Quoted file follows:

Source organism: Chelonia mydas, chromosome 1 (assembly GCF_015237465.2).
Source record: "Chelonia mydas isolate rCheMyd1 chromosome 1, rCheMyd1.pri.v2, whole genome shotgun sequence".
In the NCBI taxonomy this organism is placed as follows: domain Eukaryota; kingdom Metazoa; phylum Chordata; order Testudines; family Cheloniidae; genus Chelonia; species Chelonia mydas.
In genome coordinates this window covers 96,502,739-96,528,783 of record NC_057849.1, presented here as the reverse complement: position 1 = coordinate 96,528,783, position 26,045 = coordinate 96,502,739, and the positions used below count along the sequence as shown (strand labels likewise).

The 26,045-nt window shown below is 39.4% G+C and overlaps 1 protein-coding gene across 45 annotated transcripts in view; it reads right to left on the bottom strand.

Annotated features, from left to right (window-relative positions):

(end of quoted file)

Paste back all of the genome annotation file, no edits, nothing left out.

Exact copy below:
Source organism: Chelonia mydas, chromosome 1 (assembly GCF_015237465.2).
Source record: "Chelonia mydas isolate rCheMyd1 chromosome 1, rCheMyd1.pri.v2, whole genome shotgun sequence".
In the NCBI taxonomy this organism is placed as follows: domain Eukaryota; kingdom Metazoa; phylum Chordata; order Testudines; family Cheloniidae; genus Chelonia; species Chelonia mydas.
In genome coordinates this window covers 96,502,739-96,528,783 of record NC_057849.1, presented here as the reverse complement: position 1 = coordinate 96,528,783, position 26,045 = coordinate 96,502,739, and the positions used below count along the sequence as shown (strand labels likewise).

The 26,045-nt window shown below is 39.4% G+C and overlaps 1 protein-coding gene across 45 annotated transcripts in view; it reads right to left on the bottom strand.

Annotated features, from left to right (window-relative positions):